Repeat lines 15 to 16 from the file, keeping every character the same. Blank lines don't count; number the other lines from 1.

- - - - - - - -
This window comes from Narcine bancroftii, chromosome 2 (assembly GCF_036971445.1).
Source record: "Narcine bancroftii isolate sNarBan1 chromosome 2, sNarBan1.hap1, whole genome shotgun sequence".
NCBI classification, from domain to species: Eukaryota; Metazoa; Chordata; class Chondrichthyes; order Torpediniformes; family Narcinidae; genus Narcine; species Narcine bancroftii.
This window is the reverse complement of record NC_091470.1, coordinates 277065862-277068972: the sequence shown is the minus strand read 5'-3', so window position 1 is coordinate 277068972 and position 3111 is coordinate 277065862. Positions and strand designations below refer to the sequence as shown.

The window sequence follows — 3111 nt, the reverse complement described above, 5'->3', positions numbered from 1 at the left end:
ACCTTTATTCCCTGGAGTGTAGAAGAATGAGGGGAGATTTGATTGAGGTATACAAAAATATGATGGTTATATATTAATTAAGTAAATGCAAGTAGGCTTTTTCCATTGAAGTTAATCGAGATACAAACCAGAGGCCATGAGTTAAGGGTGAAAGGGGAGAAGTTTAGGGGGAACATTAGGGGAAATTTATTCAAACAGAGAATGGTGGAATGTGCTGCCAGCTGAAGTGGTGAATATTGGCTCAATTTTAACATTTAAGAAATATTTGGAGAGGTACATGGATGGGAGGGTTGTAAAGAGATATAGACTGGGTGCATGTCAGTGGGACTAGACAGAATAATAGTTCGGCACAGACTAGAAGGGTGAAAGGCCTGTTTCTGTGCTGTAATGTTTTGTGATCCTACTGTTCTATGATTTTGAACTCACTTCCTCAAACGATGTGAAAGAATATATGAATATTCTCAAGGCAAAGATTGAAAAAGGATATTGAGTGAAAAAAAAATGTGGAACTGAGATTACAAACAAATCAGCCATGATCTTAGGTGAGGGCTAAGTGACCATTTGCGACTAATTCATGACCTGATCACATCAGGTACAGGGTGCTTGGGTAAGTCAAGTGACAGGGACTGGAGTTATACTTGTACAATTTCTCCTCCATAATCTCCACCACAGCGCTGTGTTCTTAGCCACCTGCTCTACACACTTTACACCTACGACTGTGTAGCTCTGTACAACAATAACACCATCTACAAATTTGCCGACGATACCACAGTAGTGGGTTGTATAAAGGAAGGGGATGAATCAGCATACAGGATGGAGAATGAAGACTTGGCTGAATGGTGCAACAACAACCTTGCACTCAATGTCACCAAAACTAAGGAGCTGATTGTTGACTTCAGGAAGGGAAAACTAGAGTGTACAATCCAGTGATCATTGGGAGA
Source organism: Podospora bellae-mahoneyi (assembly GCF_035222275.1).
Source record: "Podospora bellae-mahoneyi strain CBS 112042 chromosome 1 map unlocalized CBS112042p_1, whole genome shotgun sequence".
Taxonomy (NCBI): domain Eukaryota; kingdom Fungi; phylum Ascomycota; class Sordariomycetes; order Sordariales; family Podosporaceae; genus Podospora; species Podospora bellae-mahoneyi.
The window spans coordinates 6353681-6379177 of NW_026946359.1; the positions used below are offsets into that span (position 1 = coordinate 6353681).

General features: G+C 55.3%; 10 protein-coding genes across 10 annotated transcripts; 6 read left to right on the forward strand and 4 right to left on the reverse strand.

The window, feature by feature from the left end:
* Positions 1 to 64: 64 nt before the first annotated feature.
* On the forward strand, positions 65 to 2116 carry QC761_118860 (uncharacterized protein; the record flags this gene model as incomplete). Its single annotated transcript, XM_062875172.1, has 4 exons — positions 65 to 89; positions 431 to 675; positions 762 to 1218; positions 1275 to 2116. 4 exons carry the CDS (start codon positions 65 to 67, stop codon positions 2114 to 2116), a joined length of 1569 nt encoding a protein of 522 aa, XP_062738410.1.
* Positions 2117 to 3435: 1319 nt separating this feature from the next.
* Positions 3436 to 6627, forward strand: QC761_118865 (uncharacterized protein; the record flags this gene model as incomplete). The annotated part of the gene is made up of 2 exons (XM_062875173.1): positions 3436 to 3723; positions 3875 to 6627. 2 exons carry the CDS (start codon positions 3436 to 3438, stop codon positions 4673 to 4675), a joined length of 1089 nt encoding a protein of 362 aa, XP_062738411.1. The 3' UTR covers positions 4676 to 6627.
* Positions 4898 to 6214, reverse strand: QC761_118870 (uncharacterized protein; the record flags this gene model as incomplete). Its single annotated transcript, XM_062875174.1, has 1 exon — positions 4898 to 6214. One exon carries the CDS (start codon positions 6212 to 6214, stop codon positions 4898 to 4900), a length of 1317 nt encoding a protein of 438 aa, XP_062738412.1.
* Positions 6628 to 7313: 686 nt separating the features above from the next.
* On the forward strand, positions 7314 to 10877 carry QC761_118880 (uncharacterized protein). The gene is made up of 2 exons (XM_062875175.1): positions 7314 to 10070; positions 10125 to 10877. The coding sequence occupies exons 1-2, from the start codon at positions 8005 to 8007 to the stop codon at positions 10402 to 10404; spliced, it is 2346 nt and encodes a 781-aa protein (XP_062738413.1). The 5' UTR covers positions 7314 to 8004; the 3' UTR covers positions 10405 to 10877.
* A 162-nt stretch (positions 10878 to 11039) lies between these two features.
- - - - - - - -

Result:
* Positions 2117 to 3435: 1319 nt separating this feature from the next.
* Positions 3436 to 6627, forward strand: QC761_118865 (uncharacterized protein; the record flags this gene model as incomplete). The annotated part of the gene is made up of 2 exons (XM_062875173.1): positions 3436 to 3723; positions 3875 to 6627. 2 exons carry the CDS (start codon positions 3436 to 3438, stop codon positions 4673 to 4675), a joined length of 1089 nt encoding a protein of 362 aa, XP_062738411.1. The 3' UTR covers positions 4676 to 6627.